After we saw the falls and had lunch, the kids had great energy! Suddenly eager to show us that they could beat us back to the car, they were fast hikers indeed. Scott and I kept our steady pace and talked about the landscape and wondered aloud if we’d see Bigfoot 200 racers. Soon, we saw the first racer in the distance followed by another shortly after that. Having watched my sister in Western States we knew what goes into an event like this. These guys were the front runners and it was fun to see them run by us. We saw one directional race sign that was flapping in the wind and thought, “yikes that could be a confusing turn” but we didn’t have anything to pin it down with. Soon we approached the fork that could take us on a longer hike (I voted for longer and lost) or take us back toward the car. As we approached the fork we saw a person hurriedly scrambling down a big hill. He had a camera and he was telling a guy that he was going the wrong way. Turns out he was an official race photographer, a seasoned ultra runner himself and the guy he saw wasn’t supposed to be coming from that direction. He joined us as we headed back toward the Aid Station.
Upon arriving at the station, we chatted with the now larger group of workers about the terrain and the race. We shared that one sign was flapping a bit and that this could be the reason the person was approaching from the wrong direction. One woman had a Western States shirt on and she looked a little bit familiar. I figured the odds were that I didn’t know her and didn’t say anything. Luckily Scott was more daring, quickly asking her if she’d run the race. She started to explain that she’d crewed for a friend 2 years ago and we shared that we’d been out to watch my sister 2 years ago. Turns out she is Janet; part of my sister’s crew from the race. We’d spent the weekend with her during the event and had a great time! We’d even been with her when she bought the shirt!! Small world. The race photographer listened to us catching up and he snapped a picture. We made it into the official Big Foot 200 photographs. This photo is just the 3 of us, but to see the official race one visit Scott’s post.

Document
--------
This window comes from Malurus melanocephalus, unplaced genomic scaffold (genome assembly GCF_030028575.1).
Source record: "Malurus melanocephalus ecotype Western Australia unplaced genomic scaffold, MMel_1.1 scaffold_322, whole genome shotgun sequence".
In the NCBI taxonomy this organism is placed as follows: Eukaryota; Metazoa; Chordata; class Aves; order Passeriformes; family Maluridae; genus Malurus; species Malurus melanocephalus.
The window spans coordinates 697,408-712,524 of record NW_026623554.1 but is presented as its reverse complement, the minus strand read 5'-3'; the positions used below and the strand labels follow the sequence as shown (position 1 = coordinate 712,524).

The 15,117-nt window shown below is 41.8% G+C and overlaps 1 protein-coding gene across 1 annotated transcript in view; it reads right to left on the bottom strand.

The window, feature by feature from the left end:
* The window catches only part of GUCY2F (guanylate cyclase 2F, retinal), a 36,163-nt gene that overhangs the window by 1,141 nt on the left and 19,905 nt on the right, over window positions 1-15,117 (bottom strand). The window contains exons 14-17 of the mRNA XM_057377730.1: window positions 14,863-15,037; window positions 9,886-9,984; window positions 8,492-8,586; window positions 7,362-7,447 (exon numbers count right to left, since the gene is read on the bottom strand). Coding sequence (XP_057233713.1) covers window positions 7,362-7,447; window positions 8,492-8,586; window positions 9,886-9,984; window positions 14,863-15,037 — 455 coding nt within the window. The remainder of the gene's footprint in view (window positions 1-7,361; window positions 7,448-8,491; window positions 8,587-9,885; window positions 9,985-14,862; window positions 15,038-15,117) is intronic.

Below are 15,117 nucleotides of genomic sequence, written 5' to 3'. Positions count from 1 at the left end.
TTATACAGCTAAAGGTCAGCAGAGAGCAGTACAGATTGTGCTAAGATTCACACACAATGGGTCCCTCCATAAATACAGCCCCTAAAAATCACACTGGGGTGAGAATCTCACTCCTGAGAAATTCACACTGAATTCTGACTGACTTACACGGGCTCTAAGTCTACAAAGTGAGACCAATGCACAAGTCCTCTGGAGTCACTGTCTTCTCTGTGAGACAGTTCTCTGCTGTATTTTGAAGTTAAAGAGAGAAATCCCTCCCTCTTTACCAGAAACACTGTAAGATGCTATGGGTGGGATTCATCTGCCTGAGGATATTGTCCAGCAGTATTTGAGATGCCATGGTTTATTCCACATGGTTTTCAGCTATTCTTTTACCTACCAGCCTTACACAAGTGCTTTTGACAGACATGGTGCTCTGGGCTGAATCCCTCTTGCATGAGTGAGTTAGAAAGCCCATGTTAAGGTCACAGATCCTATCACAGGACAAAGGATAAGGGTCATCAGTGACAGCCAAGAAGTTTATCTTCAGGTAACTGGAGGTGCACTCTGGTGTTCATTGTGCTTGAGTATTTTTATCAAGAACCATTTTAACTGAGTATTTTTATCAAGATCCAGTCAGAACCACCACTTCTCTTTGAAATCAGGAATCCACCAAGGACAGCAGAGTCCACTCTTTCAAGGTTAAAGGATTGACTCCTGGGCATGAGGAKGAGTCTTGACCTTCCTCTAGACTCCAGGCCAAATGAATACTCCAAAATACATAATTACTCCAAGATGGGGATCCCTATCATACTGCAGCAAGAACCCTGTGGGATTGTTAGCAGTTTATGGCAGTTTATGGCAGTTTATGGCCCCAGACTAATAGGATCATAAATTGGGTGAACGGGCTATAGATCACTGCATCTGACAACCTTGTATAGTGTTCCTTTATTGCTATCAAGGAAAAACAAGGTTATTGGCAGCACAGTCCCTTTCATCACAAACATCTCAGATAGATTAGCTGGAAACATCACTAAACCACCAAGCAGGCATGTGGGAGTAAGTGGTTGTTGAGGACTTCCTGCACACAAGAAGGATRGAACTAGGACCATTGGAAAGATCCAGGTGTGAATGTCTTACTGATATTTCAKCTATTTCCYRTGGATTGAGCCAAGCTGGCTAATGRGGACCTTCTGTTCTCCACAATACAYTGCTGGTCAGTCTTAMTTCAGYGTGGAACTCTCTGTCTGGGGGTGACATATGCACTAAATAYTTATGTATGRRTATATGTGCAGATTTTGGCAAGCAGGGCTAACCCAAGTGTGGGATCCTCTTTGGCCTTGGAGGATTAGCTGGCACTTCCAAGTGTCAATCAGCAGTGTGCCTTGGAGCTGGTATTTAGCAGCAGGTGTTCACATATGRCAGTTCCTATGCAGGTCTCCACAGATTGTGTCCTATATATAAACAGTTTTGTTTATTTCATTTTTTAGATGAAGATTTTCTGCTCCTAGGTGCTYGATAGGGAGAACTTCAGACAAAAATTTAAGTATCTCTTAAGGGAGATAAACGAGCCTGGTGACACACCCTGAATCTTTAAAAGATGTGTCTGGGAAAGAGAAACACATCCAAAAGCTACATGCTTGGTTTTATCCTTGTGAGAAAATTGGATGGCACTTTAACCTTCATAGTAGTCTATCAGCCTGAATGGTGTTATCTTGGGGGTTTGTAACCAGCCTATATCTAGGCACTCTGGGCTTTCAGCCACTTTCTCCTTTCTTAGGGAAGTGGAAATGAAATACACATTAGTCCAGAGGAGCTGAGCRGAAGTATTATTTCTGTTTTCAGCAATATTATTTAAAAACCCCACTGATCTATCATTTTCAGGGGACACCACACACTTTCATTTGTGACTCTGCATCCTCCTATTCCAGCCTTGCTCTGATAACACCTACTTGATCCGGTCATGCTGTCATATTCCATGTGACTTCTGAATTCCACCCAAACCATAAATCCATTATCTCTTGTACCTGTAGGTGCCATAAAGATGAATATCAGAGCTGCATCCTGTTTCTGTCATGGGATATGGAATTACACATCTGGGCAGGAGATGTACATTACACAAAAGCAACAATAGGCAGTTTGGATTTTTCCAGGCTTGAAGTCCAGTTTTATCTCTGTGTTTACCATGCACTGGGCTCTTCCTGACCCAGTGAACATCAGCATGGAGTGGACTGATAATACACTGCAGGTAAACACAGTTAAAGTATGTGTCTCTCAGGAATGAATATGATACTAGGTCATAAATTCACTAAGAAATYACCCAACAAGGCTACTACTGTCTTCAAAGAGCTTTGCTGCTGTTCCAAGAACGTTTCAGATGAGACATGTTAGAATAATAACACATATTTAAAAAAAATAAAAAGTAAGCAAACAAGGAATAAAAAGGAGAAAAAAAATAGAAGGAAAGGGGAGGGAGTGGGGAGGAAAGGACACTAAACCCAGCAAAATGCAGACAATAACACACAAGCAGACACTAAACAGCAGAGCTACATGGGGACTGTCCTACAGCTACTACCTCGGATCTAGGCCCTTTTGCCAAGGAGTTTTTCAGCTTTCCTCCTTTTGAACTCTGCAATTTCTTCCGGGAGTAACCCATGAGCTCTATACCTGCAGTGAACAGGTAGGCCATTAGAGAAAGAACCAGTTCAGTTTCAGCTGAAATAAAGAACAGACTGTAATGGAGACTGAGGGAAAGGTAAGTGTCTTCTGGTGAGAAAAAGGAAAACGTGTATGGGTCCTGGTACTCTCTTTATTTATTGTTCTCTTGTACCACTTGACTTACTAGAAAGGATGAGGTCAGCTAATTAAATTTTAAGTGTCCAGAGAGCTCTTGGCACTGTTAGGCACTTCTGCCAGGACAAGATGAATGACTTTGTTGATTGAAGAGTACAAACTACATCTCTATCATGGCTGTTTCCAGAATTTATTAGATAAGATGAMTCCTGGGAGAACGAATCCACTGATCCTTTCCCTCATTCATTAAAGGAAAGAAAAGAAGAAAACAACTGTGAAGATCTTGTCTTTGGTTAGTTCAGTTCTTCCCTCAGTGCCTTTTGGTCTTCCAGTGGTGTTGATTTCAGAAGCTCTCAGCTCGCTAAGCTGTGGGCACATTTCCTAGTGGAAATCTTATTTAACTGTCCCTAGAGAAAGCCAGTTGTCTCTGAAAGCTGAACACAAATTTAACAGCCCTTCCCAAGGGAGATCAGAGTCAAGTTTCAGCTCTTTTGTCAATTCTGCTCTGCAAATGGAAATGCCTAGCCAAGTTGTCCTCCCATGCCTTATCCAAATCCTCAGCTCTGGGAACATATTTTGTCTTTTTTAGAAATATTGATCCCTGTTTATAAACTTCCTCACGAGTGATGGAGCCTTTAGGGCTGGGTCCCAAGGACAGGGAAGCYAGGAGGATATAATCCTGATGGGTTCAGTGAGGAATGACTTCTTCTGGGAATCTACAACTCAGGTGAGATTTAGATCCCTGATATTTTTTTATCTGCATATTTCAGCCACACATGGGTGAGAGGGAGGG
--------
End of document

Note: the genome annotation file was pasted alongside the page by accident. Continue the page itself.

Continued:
And We’re Done!
Using data from Gaia GPS, we learned that our hike was 8.85 miles (1,157 feet of gain as reported by GPS) and we had a moving time of 3:12:15 with a total time of 4:02:37.
We headed into our car and took a different route home by way of Hood River. We enjoyed a delicious dinner at Double Mountain Brewery before heading back to our hotel in Gresham.